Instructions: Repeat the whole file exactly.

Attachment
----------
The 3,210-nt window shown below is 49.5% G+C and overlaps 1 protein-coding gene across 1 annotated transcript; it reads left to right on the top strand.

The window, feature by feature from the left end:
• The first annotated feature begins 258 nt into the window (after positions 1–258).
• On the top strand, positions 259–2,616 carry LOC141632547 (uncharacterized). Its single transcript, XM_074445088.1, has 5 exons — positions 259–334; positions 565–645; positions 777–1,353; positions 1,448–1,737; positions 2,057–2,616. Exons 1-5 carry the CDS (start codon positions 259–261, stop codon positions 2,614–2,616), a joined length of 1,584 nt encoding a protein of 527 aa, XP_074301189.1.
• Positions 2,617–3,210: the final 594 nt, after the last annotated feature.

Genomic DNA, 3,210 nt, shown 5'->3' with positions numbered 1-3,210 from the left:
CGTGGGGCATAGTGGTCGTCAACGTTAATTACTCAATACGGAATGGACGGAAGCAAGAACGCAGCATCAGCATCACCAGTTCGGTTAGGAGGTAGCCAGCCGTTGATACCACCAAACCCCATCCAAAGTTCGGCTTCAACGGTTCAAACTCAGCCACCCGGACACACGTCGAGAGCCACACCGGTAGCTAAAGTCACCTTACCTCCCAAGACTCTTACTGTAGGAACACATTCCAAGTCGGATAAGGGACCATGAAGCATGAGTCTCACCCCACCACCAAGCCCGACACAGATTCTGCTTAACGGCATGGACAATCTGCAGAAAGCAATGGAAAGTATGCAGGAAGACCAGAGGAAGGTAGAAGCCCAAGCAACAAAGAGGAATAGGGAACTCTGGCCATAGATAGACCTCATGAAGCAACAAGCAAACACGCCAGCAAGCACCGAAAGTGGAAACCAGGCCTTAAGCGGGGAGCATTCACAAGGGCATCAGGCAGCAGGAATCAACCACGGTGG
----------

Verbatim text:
The 3,210-nt window shown below is 49.5% G+C and overlaps 1 protein-coding gene across 1 annotated transcript; it reads left to right on the top strand.

The window, feature by feature from the left end:
• The first annotated feature begins 258 nt into the window (after positions 1–258).
• On the top strand, positions 259–2,616 carry LOC141632547 (uncharacterized). Its single transcript, XM_074445088.1, has 5 exons — positions 259–334; positions 565–645; positions 777–1,353; positions 1,448–1,737; positions 2,057–2,616. Exons 1-5 carry the CDS (start codon positions 259–261, stop codon positions 2,614–2,616), a joined length of 1,584 nt encoding a protein of 527 aa, XP_074301189.1.
• Positions 2,617–3,210: the final 594 nt, after the last annotated feature.

Genomic DNA, 3,210 nt, shown 5'->3' with positions numbered 1-3,210 from the left:
CGTGGGGCATAGTGGTCGTCAACGTTAATTACTCAATACGGAATGGACGGAAGCAAGAACGCAGCATCAGCATCACCAGTTCGGTTAGGAGGTAGCCAGCCGTTGATACCACCAAACCCCATCCAAAGTTCGGCTTCAACGGTTCAAACTCAGCCACCCGGACACACGTCGAGAGCCACACCGGTAGCTAAAGTCACCTTACCTCCCAAGACTCTTACTGTAGGAACACATTCCAAGTCGGATAAGGGACCATGAAGCATGAGTCTCACCCCACCACCAAGCCCGACACAGATTCTGCTTAACGGCATGGACAATCTGCAGAAAGCAATGGAAAGTATGCAGGAAGACCAGAGGAAGGTAGAAGCCCAAGCAACAAAGAGGAATAGGGAACTCTGGCCATAGATAGACCTCATGAAGCAACAAGCAAACACGCCAGCAAGCACCGAAAGTGGAAACCAGGCCTTAAGCGGGGAGCATTCACAAGGGCATCAGGCAGCAGGAATCAACCACGGTGG